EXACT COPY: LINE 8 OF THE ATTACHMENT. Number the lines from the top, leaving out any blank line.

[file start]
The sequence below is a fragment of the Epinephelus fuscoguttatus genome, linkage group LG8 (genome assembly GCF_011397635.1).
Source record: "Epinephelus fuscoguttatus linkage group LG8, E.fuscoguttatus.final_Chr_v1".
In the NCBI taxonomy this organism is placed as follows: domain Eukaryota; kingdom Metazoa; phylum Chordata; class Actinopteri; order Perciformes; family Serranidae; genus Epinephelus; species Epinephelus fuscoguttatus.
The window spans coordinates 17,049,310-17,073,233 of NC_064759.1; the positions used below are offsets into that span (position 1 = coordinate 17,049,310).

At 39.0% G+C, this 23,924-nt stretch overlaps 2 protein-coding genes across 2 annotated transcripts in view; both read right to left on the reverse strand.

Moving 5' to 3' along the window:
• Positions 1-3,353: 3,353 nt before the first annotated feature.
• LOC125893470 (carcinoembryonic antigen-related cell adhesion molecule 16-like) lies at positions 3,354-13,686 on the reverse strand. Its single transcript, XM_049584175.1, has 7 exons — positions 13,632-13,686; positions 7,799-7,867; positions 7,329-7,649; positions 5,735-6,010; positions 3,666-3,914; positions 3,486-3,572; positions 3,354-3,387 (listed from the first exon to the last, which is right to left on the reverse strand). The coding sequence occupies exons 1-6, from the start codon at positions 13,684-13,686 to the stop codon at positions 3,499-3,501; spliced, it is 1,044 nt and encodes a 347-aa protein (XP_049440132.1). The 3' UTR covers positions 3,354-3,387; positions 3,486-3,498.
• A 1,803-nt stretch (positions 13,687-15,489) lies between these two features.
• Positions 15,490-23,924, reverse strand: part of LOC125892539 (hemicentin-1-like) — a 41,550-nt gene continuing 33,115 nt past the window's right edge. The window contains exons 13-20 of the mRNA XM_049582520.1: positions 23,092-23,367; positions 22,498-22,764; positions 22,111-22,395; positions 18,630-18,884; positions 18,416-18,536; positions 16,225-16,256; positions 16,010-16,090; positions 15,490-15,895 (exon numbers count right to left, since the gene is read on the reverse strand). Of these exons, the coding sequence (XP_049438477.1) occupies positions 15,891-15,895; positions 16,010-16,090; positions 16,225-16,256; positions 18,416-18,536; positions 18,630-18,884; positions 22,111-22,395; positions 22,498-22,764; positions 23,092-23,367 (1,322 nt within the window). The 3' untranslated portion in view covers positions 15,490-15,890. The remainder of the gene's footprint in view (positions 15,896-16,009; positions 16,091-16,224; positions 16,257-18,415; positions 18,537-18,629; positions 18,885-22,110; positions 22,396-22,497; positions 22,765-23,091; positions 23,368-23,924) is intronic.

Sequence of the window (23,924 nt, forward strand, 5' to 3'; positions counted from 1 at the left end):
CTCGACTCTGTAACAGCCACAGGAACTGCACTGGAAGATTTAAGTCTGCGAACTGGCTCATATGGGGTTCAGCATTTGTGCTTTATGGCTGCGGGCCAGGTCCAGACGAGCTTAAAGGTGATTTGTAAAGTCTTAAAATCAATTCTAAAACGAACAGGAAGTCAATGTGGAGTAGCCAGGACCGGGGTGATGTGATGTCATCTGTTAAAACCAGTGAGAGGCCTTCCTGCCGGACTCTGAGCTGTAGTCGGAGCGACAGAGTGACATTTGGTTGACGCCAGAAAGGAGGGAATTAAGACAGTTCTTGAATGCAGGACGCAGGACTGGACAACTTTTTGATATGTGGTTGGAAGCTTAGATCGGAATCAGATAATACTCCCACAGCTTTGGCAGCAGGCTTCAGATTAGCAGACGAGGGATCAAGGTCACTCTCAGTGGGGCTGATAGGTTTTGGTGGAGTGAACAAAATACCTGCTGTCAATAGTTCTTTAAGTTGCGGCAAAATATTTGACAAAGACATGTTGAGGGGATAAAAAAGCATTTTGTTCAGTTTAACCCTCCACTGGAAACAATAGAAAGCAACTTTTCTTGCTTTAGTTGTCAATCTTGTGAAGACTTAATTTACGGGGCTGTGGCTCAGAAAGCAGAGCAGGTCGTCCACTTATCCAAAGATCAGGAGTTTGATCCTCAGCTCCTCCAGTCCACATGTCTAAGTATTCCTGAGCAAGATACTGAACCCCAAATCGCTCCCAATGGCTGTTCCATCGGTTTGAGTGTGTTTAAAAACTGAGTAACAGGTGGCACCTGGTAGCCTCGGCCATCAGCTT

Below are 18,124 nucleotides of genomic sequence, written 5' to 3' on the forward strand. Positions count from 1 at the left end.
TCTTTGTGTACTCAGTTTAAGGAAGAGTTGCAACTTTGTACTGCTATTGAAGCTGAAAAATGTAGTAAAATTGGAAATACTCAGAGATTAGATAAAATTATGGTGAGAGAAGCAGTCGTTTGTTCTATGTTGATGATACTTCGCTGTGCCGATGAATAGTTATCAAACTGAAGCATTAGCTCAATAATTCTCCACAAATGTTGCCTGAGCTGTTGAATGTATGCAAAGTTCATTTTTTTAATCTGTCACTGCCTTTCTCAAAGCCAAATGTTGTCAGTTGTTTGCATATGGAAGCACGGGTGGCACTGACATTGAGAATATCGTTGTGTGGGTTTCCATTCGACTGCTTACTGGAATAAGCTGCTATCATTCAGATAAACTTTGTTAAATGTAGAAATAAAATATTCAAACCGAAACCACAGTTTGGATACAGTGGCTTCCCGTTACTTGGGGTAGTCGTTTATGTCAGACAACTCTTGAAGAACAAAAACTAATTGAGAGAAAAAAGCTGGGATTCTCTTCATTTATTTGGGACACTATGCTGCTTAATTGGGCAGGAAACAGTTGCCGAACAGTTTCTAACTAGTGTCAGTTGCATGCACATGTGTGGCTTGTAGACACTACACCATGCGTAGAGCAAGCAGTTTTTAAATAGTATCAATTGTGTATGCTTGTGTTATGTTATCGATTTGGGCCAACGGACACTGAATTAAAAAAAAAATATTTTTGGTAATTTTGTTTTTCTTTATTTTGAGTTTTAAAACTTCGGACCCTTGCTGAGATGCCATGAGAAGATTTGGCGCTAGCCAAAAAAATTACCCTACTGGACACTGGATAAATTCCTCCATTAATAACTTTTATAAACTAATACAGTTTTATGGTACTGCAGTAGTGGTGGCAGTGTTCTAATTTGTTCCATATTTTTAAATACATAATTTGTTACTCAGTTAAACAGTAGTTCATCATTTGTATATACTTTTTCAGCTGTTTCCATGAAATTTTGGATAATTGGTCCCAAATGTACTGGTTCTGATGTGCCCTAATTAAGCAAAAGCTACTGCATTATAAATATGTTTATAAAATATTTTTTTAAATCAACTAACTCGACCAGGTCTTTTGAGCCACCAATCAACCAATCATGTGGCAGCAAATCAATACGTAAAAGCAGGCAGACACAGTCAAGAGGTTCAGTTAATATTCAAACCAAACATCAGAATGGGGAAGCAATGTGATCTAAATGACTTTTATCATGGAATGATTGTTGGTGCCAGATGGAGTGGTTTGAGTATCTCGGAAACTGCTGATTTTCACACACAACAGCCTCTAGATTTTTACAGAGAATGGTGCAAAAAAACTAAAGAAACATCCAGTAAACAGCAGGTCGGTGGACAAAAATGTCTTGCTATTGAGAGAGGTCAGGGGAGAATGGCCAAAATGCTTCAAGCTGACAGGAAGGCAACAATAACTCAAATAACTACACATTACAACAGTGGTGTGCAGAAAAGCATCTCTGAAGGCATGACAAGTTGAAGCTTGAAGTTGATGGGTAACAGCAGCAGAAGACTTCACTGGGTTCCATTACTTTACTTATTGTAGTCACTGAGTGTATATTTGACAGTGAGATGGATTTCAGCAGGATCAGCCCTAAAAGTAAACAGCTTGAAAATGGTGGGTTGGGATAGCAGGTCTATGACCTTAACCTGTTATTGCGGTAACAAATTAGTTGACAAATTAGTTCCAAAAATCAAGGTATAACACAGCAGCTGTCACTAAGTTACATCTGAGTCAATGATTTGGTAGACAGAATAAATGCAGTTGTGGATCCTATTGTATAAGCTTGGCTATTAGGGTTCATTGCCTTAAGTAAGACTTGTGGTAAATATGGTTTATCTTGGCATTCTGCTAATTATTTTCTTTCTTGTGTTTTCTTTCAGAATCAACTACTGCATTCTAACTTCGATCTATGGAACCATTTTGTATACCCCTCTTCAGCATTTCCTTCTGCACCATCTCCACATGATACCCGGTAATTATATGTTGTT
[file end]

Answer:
• LOC125893470 (carcinoembryonic antigen-related cell adhesion molecule 16-like) lies at positions 3,354-13,686 on the reverse strand. Its single transcript, XM_049584175.1, has 7 exons — positions 13,632-13,686; positions 7,799-7,867; positions 7,329-7,649; positions 5,735-6,010; positions 3,666-3,914; positions 3,486-3,572; positions 3,354-3,387 (listed from the first exon to the last, which is right to left on the reverse strand). The coding sequence occupies exons 1-6, from the start codon at positions 13,684-13,686 to the stop codon at positions 3,499-3,501; spliced, it is 1,044 nt and encodes a 347-aa protein (XP_049440132.1). The 3' UTR covers positions 3,354-3,387; positions 3,486-3,498.